Front Page Titles (by Subject) Historicism: Individuality or Pattern? - Literature of Liberty, Spring 1981, vol. 4, No. 1
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Historicism: Individuality or Pattern? - Leonard P. Liggio, Literature of Liberty, Spring 1981, vol. 4, No. 1 
Literature of Liberty: A Review of Contemporary Liberal Thought was published first by the Cato Institute (1978-1979) and later by the Institute for Humane Studies (1980-1982) under the editorial direction of Leonard P. Liggio.
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Historicism: Individuality or Pattern?
“Historicism's Revenge.” Annals of Scholarship 1(Spring 1980):15–30.
“We are all historicists now either expressly or figuratively.”
Historicism is a “Philosophy of history that dissolves all reality into the stream of historic becoming.” By this definition, “it is hard to think of anyone save Arnold Toynbee who is not a historicist.” Most historians now agree that history has to adapt itself to the changing cultural attitudes of the age. The historicist view has dissolved the “older certainties which stabilized reality outside of history…and which used to anchor the historical point of view.” Historicism, “which used to have such a bad press because of its relativistic implications and which gave historicism such an evil reputation because of its imperialistic implications” has taken a double revenge.
This “double revenge” consists in the two kinds of attempt by later historicists to overcome the earlier historicists' radical undermining of the “older certainties.” These de facto later historicists (such as Marxists) have either affirmed temporal structures from outside history to give some stability to history or “they have obscurely constructed forms or relationships or institutions from within history itself to provide a stability which history can get from no other source.” Paradoxically, both forms of historicism—the philosophical and the historiographical—have weakened “the coherence that gave some stability to history.” They did sophilosophical and the historiographical—have weakened “the coherence that by denying the validity or the applicability of the constant values which other thinkers had drawn from outside history to give a firm foundation to the general meaning or connection that they discerned in the particulars of the historical process itself.
We find two kinds of responses to historicism: one group (e.g. Croce, Collingwood, Mannheim, and Meinecke) accepts its relativistic implications and looks outside of history for stability; a second group responds by refusing relativism and looks within history for general patterns and stable structures that run counter to historical relativism.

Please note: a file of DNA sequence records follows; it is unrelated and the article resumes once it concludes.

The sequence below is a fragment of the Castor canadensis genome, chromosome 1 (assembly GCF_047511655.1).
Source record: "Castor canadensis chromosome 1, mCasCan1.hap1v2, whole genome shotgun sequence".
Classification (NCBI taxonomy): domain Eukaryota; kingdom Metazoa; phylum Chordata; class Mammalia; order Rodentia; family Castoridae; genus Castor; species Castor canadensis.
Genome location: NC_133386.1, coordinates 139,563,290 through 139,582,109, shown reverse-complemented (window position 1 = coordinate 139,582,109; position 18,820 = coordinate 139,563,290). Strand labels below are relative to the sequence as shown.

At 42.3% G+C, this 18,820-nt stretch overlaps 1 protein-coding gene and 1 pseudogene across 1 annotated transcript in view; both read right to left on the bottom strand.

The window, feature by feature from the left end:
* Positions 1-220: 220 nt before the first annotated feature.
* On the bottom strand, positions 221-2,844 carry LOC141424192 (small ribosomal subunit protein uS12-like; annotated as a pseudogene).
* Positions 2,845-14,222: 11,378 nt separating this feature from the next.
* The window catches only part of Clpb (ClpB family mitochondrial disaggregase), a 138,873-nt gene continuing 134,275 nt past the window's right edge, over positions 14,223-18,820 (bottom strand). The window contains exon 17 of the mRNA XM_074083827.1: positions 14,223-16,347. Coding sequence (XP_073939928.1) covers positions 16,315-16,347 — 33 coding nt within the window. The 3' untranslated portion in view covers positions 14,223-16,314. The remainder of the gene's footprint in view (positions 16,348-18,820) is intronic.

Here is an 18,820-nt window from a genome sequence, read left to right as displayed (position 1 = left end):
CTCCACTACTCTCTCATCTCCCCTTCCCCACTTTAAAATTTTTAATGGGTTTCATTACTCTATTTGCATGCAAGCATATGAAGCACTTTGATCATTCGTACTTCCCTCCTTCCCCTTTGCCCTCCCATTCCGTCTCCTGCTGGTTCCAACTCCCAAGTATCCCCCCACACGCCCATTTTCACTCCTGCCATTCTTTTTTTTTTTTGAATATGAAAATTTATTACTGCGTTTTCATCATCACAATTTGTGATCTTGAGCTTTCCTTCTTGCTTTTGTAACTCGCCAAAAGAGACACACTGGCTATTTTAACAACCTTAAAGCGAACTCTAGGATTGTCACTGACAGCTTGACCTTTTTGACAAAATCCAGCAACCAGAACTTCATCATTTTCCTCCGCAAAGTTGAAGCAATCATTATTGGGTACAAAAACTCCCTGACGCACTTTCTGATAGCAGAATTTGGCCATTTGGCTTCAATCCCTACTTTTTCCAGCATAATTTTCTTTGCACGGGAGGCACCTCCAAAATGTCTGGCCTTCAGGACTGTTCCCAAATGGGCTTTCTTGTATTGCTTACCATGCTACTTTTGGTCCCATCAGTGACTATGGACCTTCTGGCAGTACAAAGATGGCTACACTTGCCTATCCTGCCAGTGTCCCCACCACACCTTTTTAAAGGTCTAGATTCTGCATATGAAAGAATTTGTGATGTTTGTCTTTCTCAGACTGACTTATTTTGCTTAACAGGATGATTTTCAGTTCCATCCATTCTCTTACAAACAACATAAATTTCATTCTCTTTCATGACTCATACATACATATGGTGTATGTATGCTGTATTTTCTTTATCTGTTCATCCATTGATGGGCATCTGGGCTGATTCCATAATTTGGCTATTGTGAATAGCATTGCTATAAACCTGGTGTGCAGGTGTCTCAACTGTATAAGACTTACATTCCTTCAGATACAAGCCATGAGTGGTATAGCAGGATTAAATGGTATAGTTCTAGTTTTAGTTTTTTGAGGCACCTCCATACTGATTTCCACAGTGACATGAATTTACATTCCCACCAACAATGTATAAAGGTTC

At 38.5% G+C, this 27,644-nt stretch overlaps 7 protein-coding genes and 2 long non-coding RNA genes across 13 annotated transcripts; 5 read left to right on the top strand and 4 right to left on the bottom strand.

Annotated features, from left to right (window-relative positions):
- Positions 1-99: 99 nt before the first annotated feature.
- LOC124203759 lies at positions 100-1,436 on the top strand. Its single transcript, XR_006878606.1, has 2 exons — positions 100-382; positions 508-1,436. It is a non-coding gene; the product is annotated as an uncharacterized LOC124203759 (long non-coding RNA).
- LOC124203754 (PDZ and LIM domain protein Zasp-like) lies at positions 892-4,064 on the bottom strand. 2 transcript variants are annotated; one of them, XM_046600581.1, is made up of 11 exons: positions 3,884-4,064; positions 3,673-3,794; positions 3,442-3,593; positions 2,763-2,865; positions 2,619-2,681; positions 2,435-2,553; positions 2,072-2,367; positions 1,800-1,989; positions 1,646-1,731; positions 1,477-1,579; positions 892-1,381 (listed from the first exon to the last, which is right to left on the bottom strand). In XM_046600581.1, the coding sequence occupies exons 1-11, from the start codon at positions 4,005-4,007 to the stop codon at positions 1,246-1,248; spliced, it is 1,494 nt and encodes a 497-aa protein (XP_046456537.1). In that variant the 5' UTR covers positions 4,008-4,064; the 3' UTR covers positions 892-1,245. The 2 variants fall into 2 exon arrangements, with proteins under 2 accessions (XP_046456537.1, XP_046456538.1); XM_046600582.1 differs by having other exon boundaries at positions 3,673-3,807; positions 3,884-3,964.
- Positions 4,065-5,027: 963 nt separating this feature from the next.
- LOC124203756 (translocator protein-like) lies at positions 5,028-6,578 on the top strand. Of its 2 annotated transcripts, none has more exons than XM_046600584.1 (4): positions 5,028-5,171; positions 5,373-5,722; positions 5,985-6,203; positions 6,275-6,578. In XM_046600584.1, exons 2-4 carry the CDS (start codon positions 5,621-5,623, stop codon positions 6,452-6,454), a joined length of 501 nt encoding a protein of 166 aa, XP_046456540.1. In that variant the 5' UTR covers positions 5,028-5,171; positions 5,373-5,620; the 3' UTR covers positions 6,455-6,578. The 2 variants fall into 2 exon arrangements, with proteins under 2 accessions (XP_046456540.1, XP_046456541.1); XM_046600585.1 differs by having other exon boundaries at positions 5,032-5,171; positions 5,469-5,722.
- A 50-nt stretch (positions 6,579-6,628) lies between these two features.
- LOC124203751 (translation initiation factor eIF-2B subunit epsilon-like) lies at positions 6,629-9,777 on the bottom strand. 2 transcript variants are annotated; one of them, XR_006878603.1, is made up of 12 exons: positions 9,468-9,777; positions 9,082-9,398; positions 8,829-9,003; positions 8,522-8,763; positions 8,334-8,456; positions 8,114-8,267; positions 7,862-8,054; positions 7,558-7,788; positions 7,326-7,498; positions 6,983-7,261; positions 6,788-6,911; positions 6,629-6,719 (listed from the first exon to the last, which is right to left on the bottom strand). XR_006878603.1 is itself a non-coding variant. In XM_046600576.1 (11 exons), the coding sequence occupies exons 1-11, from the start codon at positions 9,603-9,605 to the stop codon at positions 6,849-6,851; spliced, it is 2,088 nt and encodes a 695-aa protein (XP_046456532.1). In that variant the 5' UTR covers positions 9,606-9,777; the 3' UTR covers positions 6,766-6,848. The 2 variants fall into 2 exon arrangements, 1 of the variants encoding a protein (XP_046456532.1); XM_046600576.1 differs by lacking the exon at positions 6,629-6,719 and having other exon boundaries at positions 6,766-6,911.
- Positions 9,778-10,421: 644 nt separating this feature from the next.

Some members of the first group seek the connections that bridge the “irreducible individuality of historical phenomena in the constancy of logic, sociology, or political theory.” Other members of this first camp (Dilhey, Simmel, Troeltsch, and Max Weber) strove to overcome the “disenchantment” of historicism and “saw in history an embodiment of values whose overarching validity lay rooted in a transcendent realm outside of history. All the diverse members of this first camp—whether idealists, positivists, the Neo-Marxist Frankfurt school, or structuralists—view history as individualizing and heterogeneous; they depend upon stable realm outside of history for their source of coherent pattern in history.
Even Karl Popper, an outspoken enemy of historicism in his The Poverty of Historicism,” belongs to this first camp of historicists. Popper, like all positivists, has assumed the applicability of the scientific method (in the form of “covering-law model”) to history. Popper thereby affirms the “extra-historical legacy of historicism.” Popper himself has muddied the waters of what historicism is by defining it in terms of necessary developmental laws.
The second kind of response to historicism takes seriously the dissolving effect of individualizing reality both inside and outside of history and seeks to construct the coherence of history from the very individualities history. Three subtypes of response occur among those who would construct the stable patterns of history out of its individual components.
Historicism has, on the one hand, stressed the unique, individualist, and particular aspects of history, but, on the other hand, has left a vacuum as to the coherent patterns and connection among these historical particulars. It has thus stressed the sense of variety, individuality, and multiplicity in history. But paradoxically its “vacuum” or lack of connecting principles has evoked the revenge of compelling “the western mind to find rest in some kind of coherent and rational pattern.”